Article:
You really have to rely on the integrity of the people you hire--I would have no idea if they tried to cut a corner or two. The people I have hired won't, I know darn well. The Swamp Castle will be set on the mother of all foundations.

Tomorrow, I travel to Willmar to speak to a garden club. They asked me to speak last spring. I set my fee quite high because it is a four-hour drive one way. They agreed to the fee, much to my surprise. Now I have to stand and deliver. I think I'll show slides just to add pizzazz.

TONIGHT I went over the tests I have written for the classes. I think they're easy, but then again, I wrote them. All multiple choice. I don't want to struggle to interpret chicken-scratching. I hope the dedicated students get A's. I hope the slouchers and slackers flunk so I can chew them out good and proper.

September 26, 2004


Drove in to the house today and saw a big furry thing on the driveway. Decided it was a porcupine. Friend Lance, always ready with his Nikon, snapped several photos of it as it climbed high into the oak tree. Didn't know they climbed, and I didn't know they live around here.

As it climbed the oak, the porcupines spines scratched against the bark. You could tell it wasn't fur.

THE SWANS have disappeared from the swamp! Sort of sad. The babies hadn't even turned complete white yet. One blue heron did swoop in for a landing this afternoon when we were out there snooping around the foundation of the Swamp Castle.

Looks like good weather for concrete work this week--they have to fill in around the foundation walls, put in the plumbing and water tubes for heating, and finally pour the slab.

THE WEEKS FLY BY! I have never been busier in my life, and I love it. I enjoy teaching. Friday was a good day. In informed my World Civilization class that I couldn't be there Monday because I had agreed to speak to a retired teacher's banquet in Thief River Falls that noon. Well, they decided to have class anyway. They're going to review for the test.

Earlier in the day, the classroom where the American History class meets was still in use as our class-time approached. My forty-five students crowded the hallway. Turns out, the class before us was finishing a test. One big football player from my class yelled out down the hall, "They're eating into my history time, and that is completely unacceptable!"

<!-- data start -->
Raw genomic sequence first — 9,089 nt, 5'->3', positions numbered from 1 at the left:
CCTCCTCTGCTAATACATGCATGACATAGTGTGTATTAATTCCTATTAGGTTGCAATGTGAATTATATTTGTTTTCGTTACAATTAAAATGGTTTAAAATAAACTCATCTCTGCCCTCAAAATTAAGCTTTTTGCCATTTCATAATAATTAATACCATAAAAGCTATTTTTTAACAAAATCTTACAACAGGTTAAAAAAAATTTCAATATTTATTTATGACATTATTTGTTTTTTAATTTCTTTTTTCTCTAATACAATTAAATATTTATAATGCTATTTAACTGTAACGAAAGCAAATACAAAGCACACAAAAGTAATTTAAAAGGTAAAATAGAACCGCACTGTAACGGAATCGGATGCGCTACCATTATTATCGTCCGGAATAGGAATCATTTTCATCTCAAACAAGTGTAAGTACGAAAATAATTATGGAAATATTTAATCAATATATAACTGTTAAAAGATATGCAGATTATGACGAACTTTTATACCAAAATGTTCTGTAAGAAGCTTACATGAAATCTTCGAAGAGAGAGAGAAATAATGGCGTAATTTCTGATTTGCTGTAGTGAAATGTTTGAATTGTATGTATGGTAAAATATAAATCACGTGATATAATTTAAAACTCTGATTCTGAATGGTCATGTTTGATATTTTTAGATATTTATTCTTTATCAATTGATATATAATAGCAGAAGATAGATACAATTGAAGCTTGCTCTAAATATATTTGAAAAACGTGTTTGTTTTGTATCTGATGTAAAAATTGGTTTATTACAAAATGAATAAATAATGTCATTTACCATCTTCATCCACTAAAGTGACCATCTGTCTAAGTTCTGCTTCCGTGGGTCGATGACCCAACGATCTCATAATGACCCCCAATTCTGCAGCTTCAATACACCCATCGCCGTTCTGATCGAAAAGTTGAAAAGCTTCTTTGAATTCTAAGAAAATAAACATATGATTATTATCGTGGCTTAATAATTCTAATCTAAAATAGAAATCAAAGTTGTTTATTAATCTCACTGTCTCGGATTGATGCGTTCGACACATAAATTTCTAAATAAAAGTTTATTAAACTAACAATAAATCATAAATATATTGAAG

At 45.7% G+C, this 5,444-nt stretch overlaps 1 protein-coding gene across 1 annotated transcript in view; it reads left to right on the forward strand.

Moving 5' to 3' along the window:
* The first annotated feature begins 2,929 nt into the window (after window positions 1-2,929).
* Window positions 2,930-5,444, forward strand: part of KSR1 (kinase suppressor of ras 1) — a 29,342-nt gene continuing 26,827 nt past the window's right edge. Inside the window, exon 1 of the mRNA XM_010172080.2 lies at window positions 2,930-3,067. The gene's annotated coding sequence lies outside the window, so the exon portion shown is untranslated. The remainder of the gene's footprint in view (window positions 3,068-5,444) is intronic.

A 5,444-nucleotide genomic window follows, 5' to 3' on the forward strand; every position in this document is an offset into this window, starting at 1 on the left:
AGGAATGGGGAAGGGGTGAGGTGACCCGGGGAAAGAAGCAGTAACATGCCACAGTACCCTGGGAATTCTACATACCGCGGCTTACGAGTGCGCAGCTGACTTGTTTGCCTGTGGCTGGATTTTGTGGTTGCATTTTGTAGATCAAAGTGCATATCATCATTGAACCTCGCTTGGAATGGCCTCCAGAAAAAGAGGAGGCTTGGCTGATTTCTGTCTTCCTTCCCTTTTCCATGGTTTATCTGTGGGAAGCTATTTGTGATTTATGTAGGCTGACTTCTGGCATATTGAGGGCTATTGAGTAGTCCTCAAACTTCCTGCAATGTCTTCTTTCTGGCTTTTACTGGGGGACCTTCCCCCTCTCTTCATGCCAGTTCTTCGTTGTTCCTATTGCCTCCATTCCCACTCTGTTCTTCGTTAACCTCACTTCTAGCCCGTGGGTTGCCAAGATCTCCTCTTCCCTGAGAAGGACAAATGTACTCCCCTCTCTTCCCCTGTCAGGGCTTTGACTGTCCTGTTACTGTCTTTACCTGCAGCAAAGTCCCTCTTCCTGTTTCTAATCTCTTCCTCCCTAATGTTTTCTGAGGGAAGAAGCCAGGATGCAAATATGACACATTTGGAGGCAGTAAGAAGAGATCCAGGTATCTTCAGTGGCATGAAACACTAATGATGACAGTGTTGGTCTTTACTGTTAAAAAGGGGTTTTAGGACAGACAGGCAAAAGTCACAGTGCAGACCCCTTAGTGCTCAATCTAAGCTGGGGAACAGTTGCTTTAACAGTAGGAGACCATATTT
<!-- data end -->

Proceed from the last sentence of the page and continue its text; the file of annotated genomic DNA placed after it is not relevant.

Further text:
Gotta love that. Also, I waived the daily quiz in World Civilization because I didn't figure we had enough time for the entire lecture--and many of them groaned! They were ready, and they WANTED to show off on the quiz. So, things are moving in the right direction.

This weekend, I wrote their first tests. Three of them, fifty multiple choice questions on each. The multiple choice questions are designed to be easy for those who study and a nightmare for those who don't. We'll see if that's the way it shakes out. I hope somebody does well, at least. And of course, it wouldn't be too good if everybody aced the test either--although I suppose I shouldn't complain in that event.

I had the American History class look up the painting Washington Crossing the Delaware on the internet. I told them they would be asked to share what they found out about the painting on their quiz card. It was amazing what some of them came up with, especially about how inaccurate the painting's depiction of the event is.

By the way, if you are curious about any artworks in the world, it takes only a second to find them on the internet if you have the title of the painting. It isn't the same as viewing the painting in person, but it is a lot easier than traveling to a museum, or attempting to look up a painting in a book or encyclopedia.

TWINS WON today. Good thing. I don't like when they skid after clinching. Silva won his 14th game today.